Basically this started with an idea that was brought up on a long car ride some time ago, and I only recently realized I simply had to do it as an art project.
The premise of the conversation eventually went something along the lines of what sort of things the highest echelon of society do with all those expensive clothes they change out every season. The quote that sparked this endeavor was essentially, said in a completely sarcastic, faux aristocrat voice, "Oh dear, I seem to have spilled my wine all over your dress, ha ha"
In summary: a parody, mockery, or satire of the filthy rich (maybe jealousy?).
So for this event to happen we need to:
Hit up a thrift store or two the day before or rather early the day of.
Buy suitable well fitting clothes.
Buy boxed wine, squirt guns, and maybe fake money.
Head to lettuce lake park or similar venue before sunset and take glorious images.
Dress in fancy clothes, fill squirt guns with wine, ruin everything, all while photos are being taken. Act like affectatious rich white people.
Monday, October 22, 2012
Thursday, October 18, 2012
This series of images is the start of the work I am making towards my thesis show. These sort of represent... one half of a coin, per se. I am trying to create a dream-like, drifting or floating feeling, that of being lost and disoriented. The fantasy motif was mentioned, but frankly I do not mind it very much, if anything it only adds to the otherworldly nature of it. I hope it does not remove the viewer too far from the state of relateability however.
Now to get to work on unraveling my plague doctor character and overlapping these "worlds".
These images are largely unplanned. I had taken a walk, in a sort of halfway delirious state, some days before these shots were taken. I went down to the marina with my boyfriend (a place of personal significance to me, though that is irrelevant to this shoot) and I recall being struck by certain images as I went, sort of congealing into my thoughts. I later took it upon myself to retrace my steps and see if I could summon up these spaces again.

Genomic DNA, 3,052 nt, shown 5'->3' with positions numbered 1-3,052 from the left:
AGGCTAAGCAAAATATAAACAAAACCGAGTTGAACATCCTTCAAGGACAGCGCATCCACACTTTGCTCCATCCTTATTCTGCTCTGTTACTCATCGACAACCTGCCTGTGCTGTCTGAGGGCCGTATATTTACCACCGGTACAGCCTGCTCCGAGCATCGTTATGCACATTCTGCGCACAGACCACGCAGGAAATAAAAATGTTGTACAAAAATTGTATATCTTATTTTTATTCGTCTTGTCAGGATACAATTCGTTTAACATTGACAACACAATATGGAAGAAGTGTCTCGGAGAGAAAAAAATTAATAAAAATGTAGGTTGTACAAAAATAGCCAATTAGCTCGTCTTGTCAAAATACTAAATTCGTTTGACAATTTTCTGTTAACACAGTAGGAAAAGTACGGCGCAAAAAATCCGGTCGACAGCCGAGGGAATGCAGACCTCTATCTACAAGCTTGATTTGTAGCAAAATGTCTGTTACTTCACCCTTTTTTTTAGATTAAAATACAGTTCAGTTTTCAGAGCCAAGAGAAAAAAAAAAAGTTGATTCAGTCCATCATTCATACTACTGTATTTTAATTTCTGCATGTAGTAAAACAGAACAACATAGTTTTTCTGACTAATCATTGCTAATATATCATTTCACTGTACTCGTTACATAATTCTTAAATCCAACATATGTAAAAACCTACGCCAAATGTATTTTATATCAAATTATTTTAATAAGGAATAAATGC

In the grand scheme of things, I think about these images in the sense of poetry - as invoking a mood or head space, visually immersive - which will hopefully, when viewed which my larger scope of images, create a sort of unified presence, each part informing the whole.
So earlier I posted pictures of the large scale ink and gouache painting I had done, combining Chinese and Indian style idioms. I did the ink first, mounting the rice paper to a larger and firmer piece of rice paper using a rice-paste method which flattens and smooths out the lot of it, which can wrinkle quite a bit in the painting process. I then applied the gouache, hoping that it would be sturdy enough to take the application.
It wasn't, especially after I changed plans midway (from rainbow patterns to pure silver). The piece was left warped and wrinkled. So, not to be defeated so easily, I looked up methods normally used to flatten warped watercolor pieces, figuring that, though the rice paper was thinner, the ink was indelible. The only worrisome bit was the gouache.
The actual process was relatively simple. I got a large sponge and dampened the back of the piece, working from the inside out like I do to apply adhesives or whichever. I then sandwiched the painting between a couple layers of scrap newsprint on either side. I then put all of that between two pieces of hardboard and stuck a giant box of books on top of it. It did wonders. Some of the lake bits are still not perfectly flat, but I think that owes more to the layers of paint. Everywhere else is as flat as when I first mounted it.
Some comparison shots: